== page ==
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all' hileth', Hephaiste; didou d'areten te kai olbon.* --Homer, 7th century BCE

Why use roxygen2?

The premise of roxygen2 is simple: describe your functions in comments next to their definitions and roxygen2 will process your source code and comments to produce Rd files in the man/ directory. Here's a simple example from the stringr package:

#' The length of a string (in characters).
#' @param string input character vector
#' @return numeric vector giving number of characters in each element of the
#'   character vector.  Missing strings have missing length.
#' @seealso \code{\link{nchar}} which this function wraps
#' @export
#' @examples
#' str_length(letters)
#' str_length(c("i", "like", "programming", NA))
str_length <- function(string) {
  string <- check_string(string)

  nc <- nchar(string, allowNA = TRUE) <-

When you roxygenise your package these comments will be automatically transformed to the Rd file you need to pass R CMD check:

\title{The length of a string (in characters).}
  \item{string}{input character vector}
The length of a string (in characters).
\seealso{\code{\link{nchar}} which this function wraps}
  numeric vector giving number of characters in each element of the
  character vector.  Missings string have missing length.
str_length(c("i", "like", "programming", NA))


To get the current released version from CRAN:


To get the current development version from github:

# install.packages("devtools")


Roxygen does a live analysis of your source code: it loads all the code in your package, so it can create documentation using values in an R environment, not just source code. However, simulating package loading is rather tricky to do in general, so there are two ways to do it with roxygen:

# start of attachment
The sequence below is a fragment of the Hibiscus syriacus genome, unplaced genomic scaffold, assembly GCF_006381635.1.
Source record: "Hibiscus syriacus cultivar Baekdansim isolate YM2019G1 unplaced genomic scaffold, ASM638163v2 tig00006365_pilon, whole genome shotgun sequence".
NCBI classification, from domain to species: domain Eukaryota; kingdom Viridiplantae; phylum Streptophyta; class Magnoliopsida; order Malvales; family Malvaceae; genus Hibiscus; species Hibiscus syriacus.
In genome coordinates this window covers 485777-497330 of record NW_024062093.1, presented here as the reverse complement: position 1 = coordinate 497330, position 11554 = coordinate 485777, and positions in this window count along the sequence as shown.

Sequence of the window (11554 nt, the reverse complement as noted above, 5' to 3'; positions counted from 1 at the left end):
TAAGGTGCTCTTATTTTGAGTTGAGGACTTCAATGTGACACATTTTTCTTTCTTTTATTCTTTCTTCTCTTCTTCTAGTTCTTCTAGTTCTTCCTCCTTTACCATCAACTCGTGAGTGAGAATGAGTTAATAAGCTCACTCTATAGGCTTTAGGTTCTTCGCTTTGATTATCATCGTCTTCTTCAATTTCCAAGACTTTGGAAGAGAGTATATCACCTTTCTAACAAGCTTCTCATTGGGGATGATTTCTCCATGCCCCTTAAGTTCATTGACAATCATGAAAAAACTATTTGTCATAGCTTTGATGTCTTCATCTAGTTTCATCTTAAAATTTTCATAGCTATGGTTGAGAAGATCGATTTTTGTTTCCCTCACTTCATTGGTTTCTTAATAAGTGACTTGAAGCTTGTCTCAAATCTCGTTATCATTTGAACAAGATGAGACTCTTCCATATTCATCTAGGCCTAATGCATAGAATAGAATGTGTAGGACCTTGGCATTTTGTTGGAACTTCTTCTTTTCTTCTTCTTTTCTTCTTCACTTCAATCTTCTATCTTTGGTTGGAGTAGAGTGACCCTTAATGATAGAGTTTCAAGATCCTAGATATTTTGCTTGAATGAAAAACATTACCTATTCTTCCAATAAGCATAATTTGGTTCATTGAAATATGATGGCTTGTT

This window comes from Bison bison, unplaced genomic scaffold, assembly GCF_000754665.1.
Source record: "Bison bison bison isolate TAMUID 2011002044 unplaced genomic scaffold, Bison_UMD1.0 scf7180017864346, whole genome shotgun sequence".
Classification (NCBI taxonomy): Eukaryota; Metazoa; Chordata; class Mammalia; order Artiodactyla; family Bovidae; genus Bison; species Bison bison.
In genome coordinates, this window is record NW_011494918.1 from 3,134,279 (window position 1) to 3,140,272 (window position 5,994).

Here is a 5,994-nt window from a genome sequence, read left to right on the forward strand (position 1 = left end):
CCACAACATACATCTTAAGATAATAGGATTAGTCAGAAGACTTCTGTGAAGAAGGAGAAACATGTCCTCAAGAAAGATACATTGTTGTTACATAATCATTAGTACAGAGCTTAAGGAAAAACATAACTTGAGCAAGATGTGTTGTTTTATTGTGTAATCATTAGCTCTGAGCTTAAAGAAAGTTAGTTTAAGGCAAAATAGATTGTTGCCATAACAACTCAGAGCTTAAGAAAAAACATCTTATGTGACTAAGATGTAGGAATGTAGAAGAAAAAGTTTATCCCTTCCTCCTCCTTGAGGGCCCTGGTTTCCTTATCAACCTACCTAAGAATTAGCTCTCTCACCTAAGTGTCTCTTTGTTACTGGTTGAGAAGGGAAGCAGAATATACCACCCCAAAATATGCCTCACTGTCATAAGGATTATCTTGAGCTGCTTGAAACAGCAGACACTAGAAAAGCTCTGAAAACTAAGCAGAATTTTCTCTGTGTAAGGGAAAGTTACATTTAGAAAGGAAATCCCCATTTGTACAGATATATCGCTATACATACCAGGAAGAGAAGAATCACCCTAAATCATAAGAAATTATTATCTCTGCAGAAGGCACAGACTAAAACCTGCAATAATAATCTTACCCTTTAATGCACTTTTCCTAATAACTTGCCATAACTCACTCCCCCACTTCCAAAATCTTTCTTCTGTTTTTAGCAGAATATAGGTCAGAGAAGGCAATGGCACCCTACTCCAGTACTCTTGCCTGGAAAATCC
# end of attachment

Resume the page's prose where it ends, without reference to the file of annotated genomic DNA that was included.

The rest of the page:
• roxygen2::roxygenise() just sources all files in the R/ directory

  • devtools::document() sources all files in the R/ directory, compiles source code in the src/ directory, loads data in the data/ directory and generally does an accurate job of simulating package loading.

If you have a simple package, you can use roxygenise(), but for anything more complicated, I recommend that you use document().


roxygen2 comes with three roclets, tools for parsing your source code and producing files useful for documenting your package:

  • collate_roclet: allows you to add @include directives to ensure that files are loaded in the order they are needed

  • namespace_roclet: creates your NAMESPACE automatically. 95% of the time all you need to do is label functions, methods and classes that you want to export with the @export tag

  • rd_roclet: produces Rd files by inspecting both function definitions and roxygen2 comments in the source code.

By default, roxygenise will run all three, but you can choose which ones to run using the roclet parameter, or field Roxygen in your DESCRIPTION.

  • Hail, Hephaistos! Grant skill and weal.